Google Releases Android 13, Rolling Out First To Pixel Phones

This year's major Android update, Android 13, is officially releasing today for Googleâ(TM)s Pixel phones, the search giant has announced. From a report: The annual update is getting an official release a little earlier than usual, following Android 12's release last October and Android 11's release in September 2020. The list of updates arriving with this year's version of Android is likely to be familiar if you've been keeping up with Android 13's beta releases. There's the ability to customize non-Google app icons to match your homescreen wallpaper that we saw in Android 13's first developer preview, a new permission to cut down on notification spam, and a new option to limit which of your photos and videos an app can access. Back in January, we wrote that Google planned to spend this year catching up with Apple's ecosystem integrations, and there's more evidence of this in Android 13's official release. The update includes support for spatial audio with head tracking, which is designed to make sounds appear as though they're coming from a fixed point in space when you move your head while wearing compatible headphones, similar to a feature Apple offers for its AirPods. Today's post doesn't say exactly which headphones this will work with, but Google previously announced it would be updating its Pixel Buds Pro to offer support for spatial audio. Secondly, there's the ability to stream messages from apps including Google Messages directly to a Chromebook, similar to iMessage on the Mac.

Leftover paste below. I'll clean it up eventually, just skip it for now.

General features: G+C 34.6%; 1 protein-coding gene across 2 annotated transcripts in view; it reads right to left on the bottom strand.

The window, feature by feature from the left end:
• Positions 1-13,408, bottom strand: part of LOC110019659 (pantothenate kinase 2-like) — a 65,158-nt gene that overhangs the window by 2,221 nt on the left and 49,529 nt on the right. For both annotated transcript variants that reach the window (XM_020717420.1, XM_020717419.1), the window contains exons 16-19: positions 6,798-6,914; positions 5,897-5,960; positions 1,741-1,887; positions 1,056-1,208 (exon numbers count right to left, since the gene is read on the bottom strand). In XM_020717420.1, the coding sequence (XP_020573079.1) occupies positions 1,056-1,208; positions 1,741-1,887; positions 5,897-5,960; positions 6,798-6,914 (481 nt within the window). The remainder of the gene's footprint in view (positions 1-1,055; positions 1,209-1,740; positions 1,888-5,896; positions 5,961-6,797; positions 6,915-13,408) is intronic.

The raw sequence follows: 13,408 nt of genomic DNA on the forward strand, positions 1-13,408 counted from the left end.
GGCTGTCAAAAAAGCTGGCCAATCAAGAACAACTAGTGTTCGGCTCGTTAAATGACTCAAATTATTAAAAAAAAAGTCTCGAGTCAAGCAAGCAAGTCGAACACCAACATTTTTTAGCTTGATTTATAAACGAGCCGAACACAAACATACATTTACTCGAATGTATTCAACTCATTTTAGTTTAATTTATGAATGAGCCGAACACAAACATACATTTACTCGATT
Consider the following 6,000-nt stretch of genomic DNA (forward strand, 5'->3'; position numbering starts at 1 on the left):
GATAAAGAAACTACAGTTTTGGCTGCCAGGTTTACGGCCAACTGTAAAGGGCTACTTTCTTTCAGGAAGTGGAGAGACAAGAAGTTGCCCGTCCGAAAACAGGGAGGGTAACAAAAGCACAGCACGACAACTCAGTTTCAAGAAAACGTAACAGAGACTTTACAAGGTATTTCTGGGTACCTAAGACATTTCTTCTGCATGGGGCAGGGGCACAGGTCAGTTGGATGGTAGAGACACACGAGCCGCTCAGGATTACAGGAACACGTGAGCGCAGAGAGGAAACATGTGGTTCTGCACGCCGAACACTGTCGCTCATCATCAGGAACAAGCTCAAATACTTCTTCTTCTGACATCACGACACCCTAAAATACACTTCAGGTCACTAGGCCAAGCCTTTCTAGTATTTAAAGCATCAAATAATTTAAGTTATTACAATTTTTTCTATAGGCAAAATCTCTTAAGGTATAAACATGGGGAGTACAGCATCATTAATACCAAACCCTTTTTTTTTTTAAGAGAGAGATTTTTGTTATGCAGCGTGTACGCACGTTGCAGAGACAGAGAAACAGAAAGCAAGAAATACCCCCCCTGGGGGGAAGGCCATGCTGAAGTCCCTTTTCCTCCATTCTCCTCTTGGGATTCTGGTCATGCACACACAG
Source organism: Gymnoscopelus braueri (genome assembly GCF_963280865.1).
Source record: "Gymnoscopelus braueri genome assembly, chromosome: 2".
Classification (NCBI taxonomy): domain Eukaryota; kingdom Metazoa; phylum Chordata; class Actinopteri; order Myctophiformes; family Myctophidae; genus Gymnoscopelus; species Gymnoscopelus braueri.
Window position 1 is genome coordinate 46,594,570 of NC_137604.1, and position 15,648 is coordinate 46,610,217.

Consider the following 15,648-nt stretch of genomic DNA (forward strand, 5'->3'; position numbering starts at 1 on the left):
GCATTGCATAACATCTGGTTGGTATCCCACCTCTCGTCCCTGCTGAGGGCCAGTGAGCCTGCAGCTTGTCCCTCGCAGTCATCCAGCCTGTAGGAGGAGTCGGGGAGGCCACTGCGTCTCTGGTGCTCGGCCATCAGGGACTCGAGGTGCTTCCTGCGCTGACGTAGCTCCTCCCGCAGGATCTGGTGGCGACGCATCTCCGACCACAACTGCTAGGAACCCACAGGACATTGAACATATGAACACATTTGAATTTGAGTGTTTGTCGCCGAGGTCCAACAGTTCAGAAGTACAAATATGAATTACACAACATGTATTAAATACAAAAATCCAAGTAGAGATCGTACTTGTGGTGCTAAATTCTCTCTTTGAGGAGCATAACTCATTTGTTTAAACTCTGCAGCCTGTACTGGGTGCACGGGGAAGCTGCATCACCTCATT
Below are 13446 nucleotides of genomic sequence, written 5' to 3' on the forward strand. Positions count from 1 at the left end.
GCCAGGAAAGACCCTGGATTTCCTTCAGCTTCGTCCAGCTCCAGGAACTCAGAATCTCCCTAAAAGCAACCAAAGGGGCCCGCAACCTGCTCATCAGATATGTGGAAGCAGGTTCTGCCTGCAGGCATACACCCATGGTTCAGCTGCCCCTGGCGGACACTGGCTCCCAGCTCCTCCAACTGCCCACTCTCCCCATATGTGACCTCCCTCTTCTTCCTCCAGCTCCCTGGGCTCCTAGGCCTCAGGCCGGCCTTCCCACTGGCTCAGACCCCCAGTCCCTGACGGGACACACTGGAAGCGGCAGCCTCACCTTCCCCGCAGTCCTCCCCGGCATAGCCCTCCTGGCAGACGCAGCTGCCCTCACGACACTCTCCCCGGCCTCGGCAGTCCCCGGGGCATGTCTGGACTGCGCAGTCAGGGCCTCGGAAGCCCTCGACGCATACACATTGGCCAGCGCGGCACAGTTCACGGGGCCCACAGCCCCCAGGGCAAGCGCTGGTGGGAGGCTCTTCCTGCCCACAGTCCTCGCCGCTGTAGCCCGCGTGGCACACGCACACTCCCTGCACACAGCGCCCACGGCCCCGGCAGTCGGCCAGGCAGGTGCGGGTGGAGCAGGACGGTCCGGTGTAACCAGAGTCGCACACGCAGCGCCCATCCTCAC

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August 15, 2022

Faster Internet Is Coming To America – as Soon as the Government Knows Where To Build It